KORONADAL CITY, South Cotabato, Mar. 10 (PIA) -- After a two-month hiatus, popular eco-adventure tourism destination Lake Holon in Tboli, South Cotabato reopens Friday, March 10.
Rodel Hilado, tourism officer of Tboli LGU, told Philippine Information Agency that 250 individuals are joining the Pilgrimage to Holon Season 3 dubbed as "The Great #Hugot Trek" on March 10-12, which also signals the reopening of Lake Holon to adventure seekers.
"Why #Hugot Trek? Last year 65% of the over 48,000 who visited Holon were 'hugot people,' millennials who when asked for their reasons for climbing Holon replied, 'to move on, 'dahil sa Holon may forever,' 'si Holon lang ang naghihintay sa akin' and similar 'hugots'," Hilado explained.
As in the previous pilgrimages, trekkers will take either the Sitio Nabol trail or the Kule Trail. Of the two trails, Kule is more challenging but is popular because the deck along its route offers a panoramic view of the Lake Holon. Reservations for Kule trail were filled three days after the registration, Hilado said.
"Along the trail, climbers will compete with each other on best hugot lines that they will write on freedom walls installed in pre-determined stations based on the 15 guardians of the lake," he said.
This year at least six celebrities will be joining the pilgrimage, Hilado said but refused to disclose their identities. He, however, pointed out that like the other pilgrims, these VIPs will randomly be distributed to groups such as Team Sawi, Team Move On, Team Pag-ibig and other hugot teams.
At the campsite on Saturday evening, trekkers will be treated to a tribal entertainment of dances, music, chants as well as Tboli short stories by cultural masters.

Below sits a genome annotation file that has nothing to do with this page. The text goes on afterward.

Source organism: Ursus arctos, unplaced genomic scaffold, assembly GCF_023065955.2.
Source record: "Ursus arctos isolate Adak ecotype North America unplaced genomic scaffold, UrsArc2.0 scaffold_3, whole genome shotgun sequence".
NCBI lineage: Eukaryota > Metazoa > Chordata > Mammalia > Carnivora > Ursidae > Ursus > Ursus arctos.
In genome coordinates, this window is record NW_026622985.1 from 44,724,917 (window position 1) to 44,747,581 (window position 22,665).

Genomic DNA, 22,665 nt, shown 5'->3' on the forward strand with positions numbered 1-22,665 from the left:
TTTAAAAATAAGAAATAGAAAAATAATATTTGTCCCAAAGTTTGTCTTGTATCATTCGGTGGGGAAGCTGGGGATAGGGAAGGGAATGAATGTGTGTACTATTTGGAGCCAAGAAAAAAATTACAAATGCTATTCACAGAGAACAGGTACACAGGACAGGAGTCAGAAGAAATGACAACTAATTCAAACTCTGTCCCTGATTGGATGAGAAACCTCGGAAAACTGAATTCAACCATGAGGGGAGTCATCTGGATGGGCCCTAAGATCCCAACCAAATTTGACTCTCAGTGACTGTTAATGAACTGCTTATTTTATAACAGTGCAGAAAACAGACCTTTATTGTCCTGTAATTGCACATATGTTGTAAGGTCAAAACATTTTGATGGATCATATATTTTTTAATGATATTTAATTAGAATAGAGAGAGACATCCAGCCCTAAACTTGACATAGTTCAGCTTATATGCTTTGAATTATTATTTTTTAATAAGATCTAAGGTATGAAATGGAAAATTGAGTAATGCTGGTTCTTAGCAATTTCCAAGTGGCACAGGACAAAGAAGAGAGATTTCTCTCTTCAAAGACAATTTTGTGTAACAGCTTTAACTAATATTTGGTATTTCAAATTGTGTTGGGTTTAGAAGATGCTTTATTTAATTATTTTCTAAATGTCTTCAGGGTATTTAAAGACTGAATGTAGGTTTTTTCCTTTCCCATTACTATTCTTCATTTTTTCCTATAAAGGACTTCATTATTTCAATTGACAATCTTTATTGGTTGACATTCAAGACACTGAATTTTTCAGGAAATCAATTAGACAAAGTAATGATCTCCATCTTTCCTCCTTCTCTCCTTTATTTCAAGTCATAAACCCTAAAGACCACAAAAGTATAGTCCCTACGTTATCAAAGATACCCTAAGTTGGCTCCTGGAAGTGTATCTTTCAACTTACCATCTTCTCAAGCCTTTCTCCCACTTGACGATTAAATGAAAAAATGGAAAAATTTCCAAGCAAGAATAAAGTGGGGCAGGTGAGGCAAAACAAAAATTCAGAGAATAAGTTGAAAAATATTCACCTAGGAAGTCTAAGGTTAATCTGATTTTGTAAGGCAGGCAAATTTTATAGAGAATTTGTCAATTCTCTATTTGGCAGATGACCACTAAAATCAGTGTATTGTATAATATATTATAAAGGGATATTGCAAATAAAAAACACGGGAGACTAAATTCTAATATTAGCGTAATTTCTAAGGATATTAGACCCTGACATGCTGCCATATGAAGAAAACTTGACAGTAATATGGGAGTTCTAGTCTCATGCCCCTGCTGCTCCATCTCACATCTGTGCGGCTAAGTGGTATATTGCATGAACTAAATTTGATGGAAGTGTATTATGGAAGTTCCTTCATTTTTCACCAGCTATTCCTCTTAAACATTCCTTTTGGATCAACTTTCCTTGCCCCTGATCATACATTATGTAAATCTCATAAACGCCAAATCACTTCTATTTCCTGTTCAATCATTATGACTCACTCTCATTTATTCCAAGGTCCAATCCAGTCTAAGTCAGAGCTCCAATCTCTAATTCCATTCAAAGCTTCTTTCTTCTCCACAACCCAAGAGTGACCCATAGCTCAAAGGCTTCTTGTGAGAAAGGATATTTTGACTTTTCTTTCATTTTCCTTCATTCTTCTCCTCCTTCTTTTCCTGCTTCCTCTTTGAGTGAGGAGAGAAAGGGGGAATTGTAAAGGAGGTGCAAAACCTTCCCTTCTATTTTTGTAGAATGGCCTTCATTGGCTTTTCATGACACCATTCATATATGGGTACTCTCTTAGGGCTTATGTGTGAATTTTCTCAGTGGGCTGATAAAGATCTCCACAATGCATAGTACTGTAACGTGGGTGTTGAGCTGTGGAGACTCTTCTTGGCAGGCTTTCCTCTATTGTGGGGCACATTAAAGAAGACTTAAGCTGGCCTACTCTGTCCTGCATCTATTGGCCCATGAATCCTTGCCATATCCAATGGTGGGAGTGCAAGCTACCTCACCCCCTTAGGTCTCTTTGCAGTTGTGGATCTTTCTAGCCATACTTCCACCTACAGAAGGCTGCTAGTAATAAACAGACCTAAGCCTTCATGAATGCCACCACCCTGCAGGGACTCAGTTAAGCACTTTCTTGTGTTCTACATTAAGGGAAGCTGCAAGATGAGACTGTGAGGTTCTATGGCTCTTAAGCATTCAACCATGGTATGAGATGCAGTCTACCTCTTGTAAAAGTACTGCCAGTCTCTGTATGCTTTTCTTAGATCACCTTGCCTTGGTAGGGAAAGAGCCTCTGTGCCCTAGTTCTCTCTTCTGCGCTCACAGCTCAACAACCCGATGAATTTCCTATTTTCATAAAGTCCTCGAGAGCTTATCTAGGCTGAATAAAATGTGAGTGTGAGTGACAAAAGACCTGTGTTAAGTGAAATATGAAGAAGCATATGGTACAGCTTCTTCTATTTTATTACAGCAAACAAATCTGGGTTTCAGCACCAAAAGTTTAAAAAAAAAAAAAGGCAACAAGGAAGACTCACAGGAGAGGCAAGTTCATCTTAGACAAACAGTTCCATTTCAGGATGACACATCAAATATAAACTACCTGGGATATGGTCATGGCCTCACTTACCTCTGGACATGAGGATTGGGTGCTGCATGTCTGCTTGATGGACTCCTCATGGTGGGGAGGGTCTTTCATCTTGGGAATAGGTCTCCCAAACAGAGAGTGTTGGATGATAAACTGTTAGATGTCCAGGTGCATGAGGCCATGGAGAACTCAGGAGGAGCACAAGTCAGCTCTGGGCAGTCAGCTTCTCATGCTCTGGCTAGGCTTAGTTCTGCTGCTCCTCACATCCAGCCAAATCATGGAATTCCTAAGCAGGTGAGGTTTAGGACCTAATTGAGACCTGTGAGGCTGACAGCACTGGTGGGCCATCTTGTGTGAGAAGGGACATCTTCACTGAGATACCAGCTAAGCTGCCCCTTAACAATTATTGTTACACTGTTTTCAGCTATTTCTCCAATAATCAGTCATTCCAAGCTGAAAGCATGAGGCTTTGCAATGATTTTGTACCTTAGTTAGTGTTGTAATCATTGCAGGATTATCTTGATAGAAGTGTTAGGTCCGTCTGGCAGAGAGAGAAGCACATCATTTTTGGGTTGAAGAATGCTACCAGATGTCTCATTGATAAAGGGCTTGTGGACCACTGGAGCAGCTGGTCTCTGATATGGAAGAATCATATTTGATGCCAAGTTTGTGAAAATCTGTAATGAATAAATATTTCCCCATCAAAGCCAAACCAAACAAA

Meanwhile, PCInsp. Ramil Villagracia, chief the Tboli PNP assured the security for the pilgrims saying at least 62 members of the Barangay Peacekeeping Action Teams have been trained to augment the police force deployed to Lake Holon and along the trails.
These besides the emergency and first aid personnel positioned in strategic positions, Hilado added.
Holon was closed to visitors on January 6 in accordance with the local government's annual program to allow the lake and its environment "to rest" and conduct activities intended to rehabilitate the area and improve its facilities.
"While Lake Holon was closed the Municipal Tourism Office conducted activities to upgrade the capability of the frontline service providers," Hilado said.
At present, Tboli has more than 1.400 service providers including motorcycle drivers, guides, porters, cooks and others.
Because motorcycle drivers play major role in the transportation of visitors to Lake Holon and other tourism destinations in Tboli, the Municipal Tourism Office required all motorcycle drivers, locally referred to as "habal-habal drivers" to attend a course on safety driving, guest handling, first aid and personal hygiene.
"As a new rule, motorcycles-for-hire are only allowed to carry two passengers.' Hilado said. "Also, it’s only in Tboli that motorcycle drivers issue receipt to passengers they convey to our tourism destinations."
Besides Lake Holon, Tboli is also known for its other popular destinations such as the Bakngeb Cave that offers a 3-kilometer water rafting, Hidak Falls which is being developed into an exclusive rainforest resort, and Lamhaku hot spring, to name a few.
It has also put in place a homestay program that offers an experience with the rich Tboli culture, traditions and cuisine.
Tboli is one of the Top 10 Green Destinations in the World in 2016. (DEDoguiles-PIA 12)